When I was on Whirlwind Hill this spring I didn’t see a single bluebird. But after I left, my brother cleaned out one of the old nesting boxes, and shortly after that a bluebird family moved in. They built their nest, laid their eggs, and now it’s my brother’s turn to be the watcher. He tells me that Mr. Bluebird sits on top of the house all day long, guarding his potential offspring. We wish him well and hope that the children will come back year after year with their songs of happiness.

"View from the back yard - Whirlwind Hill," Carol Crump Bryner, gouache and pencil, 1992

“View from the back yard – Whirlwind Hill,” Carol Crump Bryner, gouache and pencil, 1992


11 thoughts on “Bluebirds

  1. MIchael Foster

    Another great story, beautifully illustrated. I can picture your mother soaking in the calm and sense of peace that comes with being part of the natural world, away from most of the man made cacophony that we so often live with. That sense of well-being is what I miss most about Whirlwind. I don’t remember bluebirds around our house although my mother assures me they were there. I was startled a few years ago to see a flash of blue and then another of red on the rail trail near our current home. Two bluebirds landed in the tree in front of me and I was treated to their unique beauty. Your mother supported a worthy cause in fighting to bring them back. I am glad that there are birds returning to your fields.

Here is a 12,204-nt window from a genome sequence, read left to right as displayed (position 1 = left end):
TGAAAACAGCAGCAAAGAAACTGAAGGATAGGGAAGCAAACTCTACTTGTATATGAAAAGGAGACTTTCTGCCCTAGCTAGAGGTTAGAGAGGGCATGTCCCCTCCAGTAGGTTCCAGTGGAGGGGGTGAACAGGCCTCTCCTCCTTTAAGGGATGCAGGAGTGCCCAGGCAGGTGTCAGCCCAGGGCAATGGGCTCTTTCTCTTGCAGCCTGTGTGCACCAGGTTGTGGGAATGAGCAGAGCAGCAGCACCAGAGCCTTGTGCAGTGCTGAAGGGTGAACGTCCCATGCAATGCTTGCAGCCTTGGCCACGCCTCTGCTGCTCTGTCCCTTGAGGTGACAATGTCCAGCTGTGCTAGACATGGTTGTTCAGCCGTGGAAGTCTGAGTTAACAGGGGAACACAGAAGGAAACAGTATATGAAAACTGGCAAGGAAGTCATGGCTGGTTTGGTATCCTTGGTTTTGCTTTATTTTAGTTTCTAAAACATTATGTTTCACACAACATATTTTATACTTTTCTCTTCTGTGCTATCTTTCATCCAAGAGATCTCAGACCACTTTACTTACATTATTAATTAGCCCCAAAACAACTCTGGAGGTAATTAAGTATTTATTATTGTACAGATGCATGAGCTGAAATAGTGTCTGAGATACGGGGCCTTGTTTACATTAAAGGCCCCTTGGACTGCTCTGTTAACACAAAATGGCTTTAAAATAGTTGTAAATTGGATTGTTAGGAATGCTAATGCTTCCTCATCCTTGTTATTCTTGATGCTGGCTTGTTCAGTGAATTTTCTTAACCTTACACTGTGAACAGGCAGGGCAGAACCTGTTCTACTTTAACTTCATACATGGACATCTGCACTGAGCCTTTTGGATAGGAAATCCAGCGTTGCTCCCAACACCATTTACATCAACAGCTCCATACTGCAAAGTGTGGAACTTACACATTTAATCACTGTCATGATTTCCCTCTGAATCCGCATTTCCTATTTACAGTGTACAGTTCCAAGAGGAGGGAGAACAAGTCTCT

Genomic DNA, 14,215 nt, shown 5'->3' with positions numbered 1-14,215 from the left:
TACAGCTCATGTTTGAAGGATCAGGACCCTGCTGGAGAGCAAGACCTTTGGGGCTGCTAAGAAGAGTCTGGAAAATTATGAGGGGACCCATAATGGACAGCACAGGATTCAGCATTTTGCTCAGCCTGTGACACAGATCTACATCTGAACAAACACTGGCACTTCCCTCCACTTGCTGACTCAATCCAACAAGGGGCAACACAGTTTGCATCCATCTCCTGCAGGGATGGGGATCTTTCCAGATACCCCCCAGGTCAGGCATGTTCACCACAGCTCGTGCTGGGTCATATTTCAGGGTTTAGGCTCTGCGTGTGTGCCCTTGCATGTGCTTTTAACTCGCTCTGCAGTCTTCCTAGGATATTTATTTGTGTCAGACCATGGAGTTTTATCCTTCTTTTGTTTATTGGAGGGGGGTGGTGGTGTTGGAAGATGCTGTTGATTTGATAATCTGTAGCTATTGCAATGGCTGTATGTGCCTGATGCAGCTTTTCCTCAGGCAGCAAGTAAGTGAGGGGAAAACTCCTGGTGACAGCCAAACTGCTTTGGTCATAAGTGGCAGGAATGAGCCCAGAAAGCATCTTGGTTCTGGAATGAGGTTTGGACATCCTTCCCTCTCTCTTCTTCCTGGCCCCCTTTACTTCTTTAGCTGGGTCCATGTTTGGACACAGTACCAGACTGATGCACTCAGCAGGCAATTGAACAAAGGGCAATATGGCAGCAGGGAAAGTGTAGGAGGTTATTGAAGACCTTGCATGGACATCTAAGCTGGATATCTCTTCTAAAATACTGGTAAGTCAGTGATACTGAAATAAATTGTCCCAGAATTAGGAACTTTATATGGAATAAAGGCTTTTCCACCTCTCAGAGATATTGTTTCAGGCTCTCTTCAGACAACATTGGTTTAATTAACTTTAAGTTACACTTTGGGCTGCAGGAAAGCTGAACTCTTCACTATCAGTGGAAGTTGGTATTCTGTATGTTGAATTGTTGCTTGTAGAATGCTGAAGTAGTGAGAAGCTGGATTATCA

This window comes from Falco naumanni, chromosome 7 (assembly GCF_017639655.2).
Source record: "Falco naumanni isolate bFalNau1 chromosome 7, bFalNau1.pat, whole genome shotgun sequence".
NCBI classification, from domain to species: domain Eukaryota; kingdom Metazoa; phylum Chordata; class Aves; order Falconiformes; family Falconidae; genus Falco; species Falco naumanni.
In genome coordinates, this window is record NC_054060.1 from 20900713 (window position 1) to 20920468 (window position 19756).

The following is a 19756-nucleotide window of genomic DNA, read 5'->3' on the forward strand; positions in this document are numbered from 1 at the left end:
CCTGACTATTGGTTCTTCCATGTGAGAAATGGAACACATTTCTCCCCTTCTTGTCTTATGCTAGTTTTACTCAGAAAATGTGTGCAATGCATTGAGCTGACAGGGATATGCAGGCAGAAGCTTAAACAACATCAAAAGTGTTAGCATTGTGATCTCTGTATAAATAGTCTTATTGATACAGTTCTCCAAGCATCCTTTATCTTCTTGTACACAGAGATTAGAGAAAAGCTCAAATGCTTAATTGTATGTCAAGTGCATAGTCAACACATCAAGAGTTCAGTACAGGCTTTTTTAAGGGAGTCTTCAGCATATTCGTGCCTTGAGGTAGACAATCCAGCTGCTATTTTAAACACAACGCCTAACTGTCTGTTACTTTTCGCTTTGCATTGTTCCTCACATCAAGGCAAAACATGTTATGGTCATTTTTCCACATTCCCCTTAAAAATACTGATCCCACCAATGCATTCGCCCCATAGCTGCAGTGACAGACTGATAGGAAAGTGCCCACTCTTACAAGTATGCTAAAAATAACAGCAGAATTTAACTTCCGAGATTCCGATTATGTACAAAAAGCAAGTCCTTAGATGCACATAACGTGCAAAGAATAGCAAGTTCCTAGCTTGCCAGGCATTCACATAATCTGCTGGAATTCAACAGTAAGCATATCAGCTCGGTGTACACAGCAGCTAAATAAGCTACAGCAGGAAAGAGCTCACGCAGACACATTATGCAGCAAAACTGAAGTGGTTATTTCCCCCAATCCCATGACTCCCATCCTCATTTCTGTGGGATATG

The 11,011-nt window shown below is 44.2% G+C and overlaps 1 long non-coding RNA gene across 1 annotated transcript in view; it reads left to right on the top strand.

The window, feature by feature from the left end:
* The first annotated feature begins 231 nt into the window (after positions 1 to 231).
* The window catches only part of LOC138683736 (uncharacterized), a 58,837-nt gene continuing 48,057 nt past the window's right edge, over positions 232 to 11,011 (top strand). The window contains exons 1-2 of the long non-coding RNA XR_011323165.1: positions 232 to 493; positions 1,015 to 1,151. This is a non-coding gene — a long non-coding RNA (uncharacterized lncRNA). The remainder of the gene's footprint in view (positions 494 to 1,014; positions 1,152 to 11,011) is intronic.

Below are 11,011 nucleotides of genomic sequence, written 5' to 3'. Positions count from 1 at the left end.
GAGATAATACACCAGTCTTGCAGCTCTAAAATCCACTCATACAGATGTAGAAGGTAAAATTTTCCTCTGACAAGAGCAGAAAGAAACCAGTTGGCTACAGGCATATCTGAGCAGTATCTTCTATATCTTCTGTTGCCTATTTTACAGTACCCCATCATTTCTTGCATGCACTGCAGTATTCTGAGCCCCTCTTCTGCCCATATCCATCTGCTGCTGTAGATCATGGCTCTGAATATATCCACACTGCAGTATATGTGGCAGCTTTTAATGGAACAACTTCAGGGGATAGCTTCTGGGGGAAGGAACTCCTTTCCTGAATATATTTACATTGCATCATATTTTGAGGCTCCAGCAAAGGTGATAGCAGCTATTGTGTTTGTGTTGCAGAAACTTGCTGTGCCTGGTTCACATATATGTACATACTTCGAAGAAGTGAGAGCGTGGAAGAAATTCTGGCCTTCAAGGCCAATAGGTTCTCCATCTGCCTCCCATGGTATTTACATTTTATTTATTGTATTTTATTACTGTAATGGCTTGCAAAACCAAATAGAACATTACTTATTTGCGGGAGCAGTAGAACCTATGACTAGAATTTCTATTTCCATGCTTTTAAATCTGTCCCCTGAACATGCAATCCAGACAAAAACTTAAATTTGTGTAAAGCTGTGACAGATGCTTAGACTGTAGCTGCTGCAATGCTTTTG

Jill has a glass blue bird from her mother very similar to the yours. It sits on the widow sill above the sink where we see it many times a day. Very satisfactual.

    1. Carol Post author

      Thanks Mike. Yes, my mother did get so much peace from sitting out there looking back into her childhood, mentally and visually. I hadn’t realized that the little bluebird I brought from the Whirlwind Hill house was a “Bluebird of Happiness” until I saw the signature etched into the bottom and looked up the man’s name. I always learn something from writing these blog posts.

  2. Bonny Headley

    When I married in 1968, a glass bluebird was supposed to bring happiness, and we received one. I had forgotten about that tradition. I think my bluebird has flown to other perches. My mother was an avid birdwatcher, and we heard many times about how wonderful her ornithology professor had been. It was a lifelong interest, an example of education enriching life.

    A trip to Sapsucker Woods on the Cornell campus is an indelible childhood memory. It was my first experience of a boardwalk, long before I walked the boardwalks of village Alaska.

    Zip ah dee doo dah, indeed! Thanks for a wonderful Monday surprise! Each past is a treasure.

    Thanks, Carol

    1. Carol Post author

      Sorry your bluebird has “flown,” but I know there’s still much happiness in your life. Now that you’ll be on the east coast maybe you will see bluebirds – the ones not made of glass!

  3. Vagabonde

    What a lovely post! I like to watch bluebirds too – they come to our bird feeders once in a while but we mostly have blue jays. I can visualize your mother with her binoculars looking for the birds – birds are fascinating. My husband also can sit for a long time by the kitchen window looking at the 6 bird houses in our back yard, but the problem is that the squirrels come and eat all the seeds, even though we have squirrel guards, somehow they are acrobatic and can jump high onto the feeders. Your illustrations are lovely too.

  4. Pingback: Bird Drama | On Whirlwind Hill